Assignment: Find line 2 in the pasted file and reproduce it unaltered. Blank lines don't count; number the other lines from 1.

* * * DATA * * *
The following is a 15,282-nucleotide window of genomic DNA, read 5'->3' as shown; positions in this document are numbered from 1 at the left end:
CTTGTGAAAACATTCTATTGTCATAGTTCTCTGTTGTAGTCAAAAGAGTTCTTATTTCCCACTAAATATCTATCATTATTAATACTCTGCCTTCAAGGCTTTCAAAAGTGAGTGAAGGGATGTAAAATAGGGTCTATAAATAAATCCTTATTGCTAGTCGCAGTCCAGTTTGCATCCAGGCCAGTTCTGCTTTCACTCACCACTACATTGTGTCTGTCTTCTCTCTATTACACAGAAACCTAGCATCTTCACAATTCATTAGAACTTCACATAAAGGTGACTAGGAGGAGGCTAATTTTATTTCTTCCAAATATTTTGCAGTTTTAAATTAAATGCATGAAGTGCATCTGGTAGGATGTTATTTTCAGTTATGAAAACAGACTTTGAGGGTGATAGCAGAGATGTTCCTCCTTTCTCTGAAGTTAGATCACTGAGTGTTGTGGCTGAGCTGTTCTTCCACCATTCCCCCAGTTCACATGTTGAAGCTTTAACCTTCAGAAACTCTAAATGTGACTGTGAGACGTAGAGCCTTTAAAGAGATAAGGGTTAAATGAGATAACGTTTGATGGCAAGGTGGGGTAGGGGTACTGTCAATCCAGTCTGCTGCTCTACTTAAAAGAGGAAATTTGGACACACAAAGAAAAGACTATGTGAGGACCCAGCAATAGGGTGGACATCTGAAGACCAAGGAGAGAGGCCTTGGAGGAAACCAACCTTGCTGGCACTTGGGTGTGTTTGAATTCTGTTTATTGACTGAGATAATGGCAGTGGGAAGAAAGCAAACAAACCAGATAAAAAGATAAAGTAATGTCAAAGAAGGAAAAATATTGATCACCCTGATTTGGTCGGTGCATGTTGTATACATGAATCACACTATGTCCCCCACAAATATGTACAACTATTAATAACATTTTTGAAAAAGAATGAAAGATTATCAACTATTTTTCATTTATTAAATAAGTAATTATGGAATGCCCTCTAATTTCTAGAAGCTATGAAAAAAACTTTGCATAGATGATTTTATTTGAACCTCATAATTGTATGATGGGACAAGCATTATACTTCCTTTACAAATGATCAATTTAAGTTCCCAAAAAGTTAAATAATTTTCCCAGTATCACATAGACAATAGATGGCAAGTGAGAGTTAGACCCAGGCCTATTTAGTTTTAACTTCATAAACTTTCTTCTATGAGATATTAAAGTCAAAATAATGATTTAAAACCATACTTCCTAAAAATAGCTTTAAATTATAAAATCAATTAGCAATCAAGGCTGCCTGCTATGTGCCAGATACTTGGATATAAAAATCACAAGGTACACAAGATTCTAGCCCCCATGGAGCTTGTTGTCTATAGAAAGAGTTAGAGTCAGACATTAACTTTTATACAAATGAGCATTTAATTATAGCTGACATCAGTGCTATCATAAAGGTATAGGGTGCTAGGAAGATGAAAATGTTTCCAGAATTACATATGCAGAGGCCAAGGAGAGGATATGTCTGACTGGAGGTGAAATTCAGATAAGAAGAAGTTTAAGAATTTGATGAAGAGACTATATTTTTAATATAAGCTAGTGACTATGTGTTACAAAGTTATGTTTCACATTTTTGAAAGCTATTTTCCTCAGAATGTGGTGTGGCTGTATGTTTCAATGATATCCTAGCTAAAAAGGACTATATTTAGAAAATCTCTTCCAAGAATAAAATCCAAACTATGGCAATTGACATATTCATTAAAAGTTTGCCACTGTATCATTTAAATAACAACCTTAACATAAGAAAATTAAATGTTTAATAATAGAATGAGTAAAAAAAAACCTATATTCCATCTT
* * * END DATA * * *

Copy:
CTTGTGAAAACATTCTATTGTCATAGTTCTCTGTTGTAGTCAAAAGAGTTCTTATTTCCCACTAAATATCTATCATTATTAATACTCTGCCTTCAAGGCTTTCAAAAGTGAGTGAAGGGATGTAAAATAGGGTCTATAAATAAATCCTTATTGCTAGTCGCAGTCCAGTTTGCATCCAGGCCAGTTCTGCTTTCACTCACCACTACATTGTGTCTGTCTTCTCTCTATTACACAGAAACCTAGCATCTTCACAATTCATTAGAACTTCACATAAAGGTGACTAGGAGGAGGCTAATTTTATTTCTTCCAAATATTTTGCAGTTTTAAATTAAATGCATGAAGTGCATCTGGTAGGATGTTATTTTCAGTTATGAAAACAGACTTTGAGGGTGATAGCAGAGATGTTCCTCCTTTCTCTGAAGTTAGATCACTGAGTGTTGTGGCTGAGCTGTTCTTCCACCATTCCCCCAGTTCACATGTTGAAGCTTTAACCTTCAGAAACTCTAAATGTGACTGTGAGACGTAGAGCCTTTAAAGAGATAAGGGTTAAATGAGATAACGTTTGATGGCAAGGTGGGGTAGGGGTACTGTCAATCCAGTCTGCTGCTCTACTTAAAAGAGGAAATTTGGACACACAAAGAAAAGACTATGTGAGGACCCAGCAATAGGGTGGACATCTGAAGACCAAGGAGAGAGGCCTTGGAGGAAACCAACCTTGCTGGCACTTGGGTGTGTTTGAATTCTGTTTATTGACTGAGATAATGGCAGTGGGAAGAAAGCAAACAAACCAGATAAAAAGATAAAGTAATGTCAAAGAAGGAAAAATATTGATCACCCTGATTTGGTCGGTGCATGTTGTATACATGAATCACACTATGTCCCCCACAAATATGTACAACTATTAATAACATTTTTGAAAAAGAATGAAAGATTATCAACTATTTTTCATTTATTAAATAAGTAATTATGGAATGCCCTCTAATTTCTAGAAGCTATGAAAAAAACTTTGCATAGATGATTTTATTTGAACCTCATAATTGTATGATGGGACAAGCATTATACTTCCTTTACAAATGATCAATTTAAGTTCCCAAAAAGTTAAATAATTTTCCCAGTATCACATAGACAATAGATGGCAAGTGAGAGTTAGACCCAGGCCTATTTAGTTTTAACTTCATAAACTTTCTTCTATGAGATATTAAAGTCAAAATAATGATTTAAAACCATACTTCCTAAAAATAGCTTTAAATTATAAAATCAATTAGCAATCAAGGCTGCCTGCTATGTGCCAGATACTTGGATATAAAAATCACAAGGTACACAAGATTCTAGCCCCCATGGAGCTTGTTGTCTATAGAAAGAGTTAGAGTCAGACATTAACTTTTATACAAATGAGCATTTAATTATAGCTGACATCAGTGCTATCATAAAGGTATAGGGTGCTAGGAAGATGAAAATGTTTCCAGAATTACATATGCAGAGGCCAAGGAGAGGATATGTCTGACTGGAGGTGAAATTCAGATAAGAAGAAGTTTAAGAATTTGATGAAGAGACTATATTTTTAATATAAGCTAGTGACTATGTGTTACAAAGTTATGTTTCACATTTTTGAAAGCTATTTTCCTCAGAATGTGGTGTGGCTGTATGTTTCAATGATATCCTAGCTAAAAAGGACTATATTTAGAAAATCTCTTCCAAGAATAAAATCCAAACTATGGCAATTGACATATTCATTAAAAGTTTGCCACTGTATCATTTAAATAACAACCTTAACATAAGAAAATTAAATGTTTAATAATAGAATGAGTAAAAAAAAACCTATATTCCATCTT